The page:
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XML Hacks by Michael Fitzgerald

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Grouping in XSLT 1.0 and 2.0

If your nodes are out of sorts in your source, use grouping to bring them into line.

This hack shows you several techniques for grouping nodes in the output of an XSLT processor. The first uses XSLT 1.0 and the Muenchian method, named after Steve Muench (see http://www.oreillynet.com/pub/au/609). The second uses XSLT 2.0, which is simpler than the XSLT 1.0 method.

Grouping with XSLT 1.0

The problem that grouping solves is that nodes may not be grouped to your liking in the source document. For example, look at group.xml (Example 3-54).

Example 3-54. group.xml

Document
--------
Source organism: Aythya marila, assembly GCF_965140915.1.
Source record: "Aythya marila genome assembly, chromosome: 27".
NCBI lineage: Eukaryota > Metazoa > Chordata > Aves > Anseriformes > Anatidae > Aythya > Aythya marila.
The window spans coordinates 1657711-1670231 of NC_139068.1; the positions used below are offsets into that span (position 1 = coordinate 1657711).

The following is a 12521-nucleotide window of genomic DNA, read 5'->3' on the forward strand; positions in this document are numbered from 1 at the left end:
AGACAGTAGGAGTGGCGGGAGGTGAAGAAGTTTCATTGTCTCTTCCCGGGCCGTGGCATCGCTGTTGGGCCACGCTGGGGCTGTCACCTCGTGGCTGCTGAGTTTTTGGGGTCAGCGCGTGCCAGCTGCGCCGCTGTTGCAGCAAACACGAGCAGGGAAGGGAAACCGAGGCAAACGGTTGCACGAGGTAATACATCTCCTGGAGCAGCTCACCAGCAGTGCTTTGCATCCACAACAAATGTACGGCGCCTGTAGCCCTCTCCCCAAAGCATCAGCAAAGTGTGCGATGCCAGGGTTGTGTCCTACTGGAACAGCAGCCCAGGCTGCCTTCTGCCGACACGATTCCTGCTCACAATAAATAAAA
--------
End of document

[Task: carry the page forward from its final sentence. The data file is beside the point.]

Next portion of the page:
<?xml version="1.0" encoding="US-ASCII"?> <?xml-stylesheet href="group.xsl" type="text/xsl"?> <uscities> <western> <uscity state="Nevada">Las Vegas</uscity> <uscity state="Arizona">Phoenix</uscity> <uscity state="California">San Francisco</uscity> <uscity state="Nevada">Silver City</uscity> <uscity state="Washington">Seattle</uscity> <uscity state="Montana">Missoula</uscity> <uscity state="Washington">Spokane</uscity> <uscity state="California">Los Angeles</uscity> <uscity state="Utah">Salt Lake City</uscity> <uscity state="California">Sacramento</uscity> <uscity state="Idaho">Boise</uscity> <uscity state="Montana">Butte</uscity> <uscity state="Washington">Tacoma</uscity> <uscity state="Montana">Helena</uscity> <uscity state="Oregon">Portland</uscity> <uscity state="Nevada">Reno</uscity> <uscity state="Oregon">Salem</uscity> <uscity state="Oregon">Eugene</uscity> <uscity state="Utah">Provo</uscity> ...

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